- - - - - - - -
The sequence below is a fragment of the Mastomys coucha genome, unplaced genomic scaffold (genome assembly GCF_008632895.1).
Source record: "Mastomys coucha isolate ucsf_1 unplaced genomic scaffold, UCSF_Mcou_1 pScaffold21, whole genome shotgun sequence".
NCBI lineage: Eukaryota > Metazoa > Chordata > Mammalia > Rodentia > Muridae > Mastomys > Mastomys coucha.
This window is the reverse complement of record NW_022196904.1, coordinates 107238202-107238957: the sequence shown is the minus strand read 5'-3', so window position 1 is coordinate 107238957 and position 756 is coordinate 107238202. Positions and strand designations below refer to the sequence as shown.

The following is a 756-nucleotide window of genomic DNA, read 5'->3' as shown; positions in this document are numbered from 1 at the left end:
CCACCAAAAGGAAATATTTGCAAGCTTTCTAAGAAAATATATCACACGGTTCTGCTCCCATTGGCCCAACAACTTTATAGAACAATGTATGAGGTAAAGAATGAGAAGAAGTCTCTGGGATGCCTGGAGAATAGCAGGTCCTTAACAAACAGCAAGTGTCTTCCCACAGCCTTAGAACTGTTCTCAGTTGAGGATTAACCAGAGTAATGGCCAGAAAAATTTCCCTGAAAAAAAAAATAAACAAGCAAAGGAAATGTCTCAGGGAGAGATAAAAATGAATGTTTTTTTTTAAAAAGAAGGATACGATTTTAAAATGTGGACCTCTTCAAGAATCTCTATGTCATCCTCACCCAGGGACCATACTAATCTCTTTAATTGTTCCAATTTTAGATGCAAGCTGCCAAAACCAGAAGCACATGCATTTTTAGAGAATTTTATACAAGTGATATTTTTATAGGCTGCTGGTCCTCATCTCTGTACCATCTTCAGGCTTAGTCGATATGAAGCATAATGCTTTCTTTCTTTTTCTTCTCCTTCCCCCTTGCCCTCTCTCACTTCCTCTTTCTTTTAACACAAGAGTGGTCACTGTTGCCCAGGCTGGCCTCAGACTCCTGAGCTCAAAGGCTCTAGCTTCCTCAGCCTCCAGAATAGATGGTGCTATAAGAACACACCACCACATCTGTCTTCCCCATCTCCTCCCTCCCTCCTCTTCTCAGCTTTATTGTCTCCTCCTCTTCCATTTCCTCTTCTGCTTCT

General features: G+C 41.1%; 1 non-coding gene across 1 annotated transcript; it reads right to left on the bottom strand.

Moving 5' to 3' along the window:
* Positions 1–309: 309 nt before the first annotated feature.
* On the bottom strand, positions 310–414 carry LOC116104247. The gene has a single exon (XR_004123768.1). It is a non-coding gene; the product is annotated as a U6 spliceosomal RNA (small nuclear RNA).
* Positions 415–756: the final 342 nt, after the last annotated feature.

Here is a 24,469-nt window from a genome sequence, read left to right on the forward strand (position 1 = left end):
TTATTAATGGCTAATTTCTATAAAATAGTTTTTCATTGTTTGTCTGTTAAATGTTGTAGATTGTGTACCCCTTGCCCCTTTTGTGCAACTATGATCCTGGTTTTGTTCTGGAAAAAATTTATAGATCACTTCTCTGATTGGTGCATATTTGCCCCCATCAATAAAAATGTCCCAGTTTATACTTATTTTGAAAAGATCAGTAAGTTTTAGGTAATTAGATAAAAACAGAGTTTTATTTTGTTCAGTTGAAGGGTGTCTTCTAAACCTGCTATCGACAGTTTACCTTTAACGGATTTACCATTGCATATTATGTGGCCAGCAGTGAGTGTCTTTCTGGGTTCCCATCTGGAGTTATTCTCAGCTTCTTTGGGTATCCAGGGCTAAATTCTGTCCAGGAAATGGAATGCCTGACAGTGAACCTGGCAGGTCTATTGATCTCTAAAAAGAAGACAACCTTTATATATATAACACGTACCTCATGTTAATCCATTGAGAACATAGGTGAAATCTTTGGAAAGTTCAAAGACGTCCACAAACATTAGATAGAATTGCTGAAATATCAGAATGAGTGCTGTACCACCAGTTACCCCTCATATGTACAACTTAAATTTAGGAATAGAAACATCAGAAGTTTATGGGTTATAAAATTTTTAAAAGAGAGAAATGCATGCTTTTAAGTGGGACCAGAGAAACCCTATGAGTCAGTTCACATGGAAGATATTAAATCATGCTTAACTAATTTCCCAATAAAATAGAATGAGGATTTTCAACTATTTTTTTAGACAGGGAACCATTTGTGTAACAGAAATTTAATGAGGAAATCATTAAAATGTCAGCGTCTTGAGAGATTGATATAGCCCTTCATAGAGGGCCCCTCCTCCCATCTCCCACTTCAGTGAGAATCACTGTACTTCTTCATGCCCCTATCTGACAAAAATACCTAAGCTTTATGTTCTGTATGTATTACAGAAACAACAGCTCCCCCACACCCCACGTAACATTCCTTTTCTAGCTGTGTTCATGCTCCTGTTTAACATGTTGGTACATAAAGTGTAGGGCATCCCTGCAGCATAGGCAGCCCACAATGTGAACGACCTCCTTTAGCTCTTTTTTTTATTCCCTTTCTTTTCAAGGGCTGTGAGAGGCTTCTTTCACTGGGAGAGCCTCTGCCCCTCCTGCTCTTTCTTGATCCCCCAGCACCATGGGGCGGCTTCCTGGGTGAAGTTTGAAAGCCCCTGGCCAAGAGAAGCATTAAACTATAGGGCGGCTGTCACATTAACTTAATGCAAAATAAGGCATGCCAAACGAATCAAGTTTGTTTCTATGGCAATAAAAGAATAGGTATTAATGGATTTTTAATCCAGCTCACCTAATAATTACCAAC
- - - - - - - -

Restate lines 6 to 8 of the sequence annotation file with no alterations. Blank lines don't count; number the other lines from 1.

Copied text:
CCACCAAAAGGAAATATTTGCAAGCTTTCTAAGAAAATATATCACACGGTTCTGCTCCCATTGGCCCAACAACTTTATAGAACAATGTATGAGGTAAAGAATGAGAAGAAGTCTCTGGGATGCCTGGAGAATAGCAGGTCCTTAACAAACAGCAAGTGTCTTCCCACAGCCTTAGAACTGTTCTCAGTTGAGGATTAACCAGAGTAATGGCCAGAAAAATTTCCCTGAAAAAAAAAATAAACAAGCAAAGGAAATGTCTCAGGGAGAGATAAAAATGAATGTTTTTTTTTAAAAAGAAGGATACGATTTTAAAATGTGGACCTCTTCAAGAATCTCTATGTCATCCTCACCCAGGGACCATACTAATCTCTTTAATTGTTCCAATTTTAGATGCAAGCTGCCAAAACCAGAAGCACATGCATTTTTAGAGAATTTTATACAAGTGATATTTTTATAGGCTGCTGGTCCTCATCTCTGTACCATCTTCAGGCTTAGTCGATATGAAGCATAATGCTTTCTTTCTTTTTCTTCTCCTTCCCCCTTGCCCTCTCTCACTTCCTCTTTCTTTTAACACAAGAGTGGTCACTGTTGCCCAGGCTGGCCTCAGACTCCTGAGCTCAAAGGCTCTAGCTTCCTCAGCCTCCAGAATAGATGGTGCTATAAGAACACACCACCACATCTGTCTTCCCCATCTCCTCCCTCCCTCCTCTTCTCAGCTTTATTGTCTCCTCCTCTTCCATTTCCTCTTCTGCTTCT

General features: G+C 41.1%; 1 non-coding gene across 1 annotated transcript; it reads right to left on the bottom strand.

Moving 5' to 3' along the window: